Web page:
Harrison Brewer: Big in Japan
We caught up with this year’s Vice Captain of the 1st XV, Harrison Brewer on his very successful time as a professional rugby player in Japan!
Who did you play for & what cities were the teams in?
In my first year in Japan I played for NTT Docomo Red Hurricanes in the city of Osaka and the second year I played for Panasonic Wild Knights in a town called Ota on the outskirts of Tokyo.
How did you end up playing in both teams?
My first year my forwards coach from Manawatu Turbos (my previous team) in New Zealand had been appointed as the forward’s coach of NTT Docomo Red Hurricanes so I went on trial for two months and ended up getting signed on a one year deal. After that, I received a call from Robbie Deans, the coach of Panasonic Wild Knights, asking would I be interested in coming over to his side. When a coach of that caliber expresses interest in you it was a no brainer for me to make the move for the year.
What is Japanese Rugby Like?
Japanese Rugby is growing and growing extremely fast, as seen in the 2019 World Cup, with its national side doing so well. The Top League is extremely competitive and the games are very fast and physical, similar to super rugby. Many top-level players are making the switch to earn a bit more money and also indulge themselves in the amazing Japanese culture.
Did you play with or against any players you knew of? Any internationals?
Throughout my time in Japan, I was extremely lucky to play with and against some of the best players around the world. Last year I was lucky to play alongside the likes of Damian De Allende, Sam Whitelock, David Pocock, Wyatt rockett,
and many of the star Japanese internationals from the 2019 World Cup, notably Kenki Fukuoka who scored that great try against Ireland. Playing against top players such as Dan Carter, Matt Giteau, and Luke McAllister you really realise exactly why these guys are at that level. Learning from playing with and against these guys is something I will never forget and try to become better from it all the time.
What is Life in Japan Like? Did you like the food?
Life in Japan is certainly different to life in Dublin. I was very scared of going over initially to the unknown and also not being able to speak the language but also excited and intrigued. It took me a while to get used to the Japanese culture but when I got the hang of it, I really enjoyed it and tried to immerse myself in it as much as possible be it through exploring the streets of Osaka and Tokyo or else trying to get to know my Japanese teammates off the field. Going out for lunch or dinner with my Japanese teammates was a great way to try real Japanese foods. One thing they have nailed down as a country is their food. I loved it all from the sushi to the ramens. They are very peaceful people who treat everyone and everything they have with the upmost respect which is something I really admired. It was very tough to get the language nailed down but with two classes a week I was able to get myself by (slightly). For anyone thinking of taking a trip at some stage, I could not recommend it more!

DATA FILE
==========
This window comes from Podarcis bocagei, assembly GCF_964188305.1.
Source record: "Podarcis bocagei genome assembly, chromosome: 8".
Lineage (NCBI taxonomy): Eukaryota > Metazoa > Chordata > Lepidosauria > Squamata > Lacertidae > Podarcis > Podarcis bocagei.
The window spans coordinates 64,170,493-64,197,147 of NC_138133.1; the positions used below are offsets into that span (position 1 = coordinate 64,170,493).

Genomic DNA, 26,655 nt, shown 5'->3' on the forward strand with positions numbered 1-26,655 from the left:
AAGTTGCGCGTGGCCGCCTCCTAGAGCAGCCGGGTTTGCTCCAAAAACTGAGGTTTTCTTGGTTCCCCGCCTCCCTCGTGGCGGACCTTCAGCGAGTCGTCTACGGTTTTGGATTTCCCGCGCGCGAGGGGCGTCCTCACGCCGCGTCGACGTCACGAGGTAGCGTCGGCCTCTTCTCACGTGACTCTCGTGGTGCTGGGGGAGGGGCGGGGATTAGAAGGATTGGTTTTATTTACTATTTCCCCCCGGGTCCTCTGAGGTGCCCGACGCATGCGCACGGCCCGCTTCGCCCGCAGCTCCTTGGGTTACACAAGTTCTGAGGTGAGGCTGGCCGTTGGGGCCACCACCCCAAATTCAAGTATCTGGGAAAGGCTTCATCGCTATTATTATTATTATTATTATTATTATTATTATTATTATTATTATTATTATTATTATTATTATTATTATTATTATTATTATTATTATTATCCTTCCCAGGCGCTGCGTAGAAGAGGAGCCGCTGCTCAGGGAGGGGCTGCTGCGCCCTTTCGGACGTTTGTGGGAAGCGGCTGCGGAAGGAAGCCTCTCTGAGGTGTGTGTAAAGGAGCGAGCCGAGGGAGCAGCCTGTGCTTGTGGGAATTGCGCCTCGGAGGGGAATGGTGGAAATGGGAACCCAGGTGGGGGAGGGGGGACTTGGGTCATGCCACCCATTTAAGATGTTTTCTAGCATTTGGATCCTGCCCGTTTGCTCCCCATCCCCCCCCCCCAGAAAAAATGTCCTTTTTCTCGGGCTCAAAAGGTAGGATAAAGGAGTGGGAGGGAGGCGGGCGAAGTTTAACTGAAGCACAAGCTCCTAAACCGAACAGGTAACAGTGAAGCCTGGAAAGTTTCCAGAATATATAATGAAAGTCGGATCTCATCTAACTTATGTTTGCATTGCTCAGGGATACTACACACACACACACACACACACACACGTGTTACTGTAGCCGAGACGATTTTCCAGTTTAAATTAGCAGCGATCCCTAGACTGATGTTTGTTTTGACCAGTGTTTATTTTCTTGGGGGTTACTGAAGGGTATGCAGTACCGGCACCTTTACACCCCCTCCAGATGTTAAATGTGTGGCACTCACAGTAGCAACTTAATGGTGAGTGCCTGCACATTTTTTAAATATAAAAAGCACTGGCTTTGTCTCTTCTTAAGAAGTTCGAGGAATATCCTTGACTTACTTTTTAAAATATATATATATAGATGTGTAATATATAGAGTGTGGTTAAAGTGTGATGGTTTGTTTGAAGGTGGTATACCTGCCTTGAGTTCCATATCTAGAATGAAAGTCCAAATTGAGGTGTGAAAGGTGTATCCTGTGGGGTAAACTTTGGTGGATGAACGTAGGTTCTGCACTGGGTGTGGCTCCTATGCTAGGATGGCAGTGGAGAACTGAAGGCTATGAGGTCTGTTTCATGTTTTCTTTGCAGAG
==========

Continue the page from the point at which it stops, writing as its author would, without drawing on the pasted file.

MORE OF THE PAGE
Biggest Achievement out there?
My biggest achievement in Japan was getting NTT Docomo Red Hurricanes promoted from the second division to the first division. Getting to do it, playing under my dad made it very memorable.
You had a lot of options when you left, why return to Terenure College RFC?
I have been away from home for 4 years now having done two years in New Zealand and two in Japan which I loved every minute of. I missed my family and friends a lot and I wanted to be surrounded by them again. Coming back to play for Terenure College RFC is something that I love doing. Playing week in, week out with your best friends is what it is all about for me. As well as that, with the squad and coaches we have for this season, I had absolutely no doubt that there is going to be silverware won!
What are you doing now?
Right now I’m taking time to see what I want to do going forward in my life. I am back studying Business which I am really enjoying and it’s something that has gotten me out of my comfort zone. As well as that I am lucky to have been asked to help James O’Neill and his SCT side for the coming season.
Aspirations for rugby this season and the short term?
My aspirations for the season ahead is to get as much silverware into the Terenure clubhouse as possible. I know as well as anyone just how much work goes into the club and the support we get from the community, so I feel there is no better way to pay these people back by giving them silverware and some great rugby days out and with this current group of players and coaches I believe we can do so.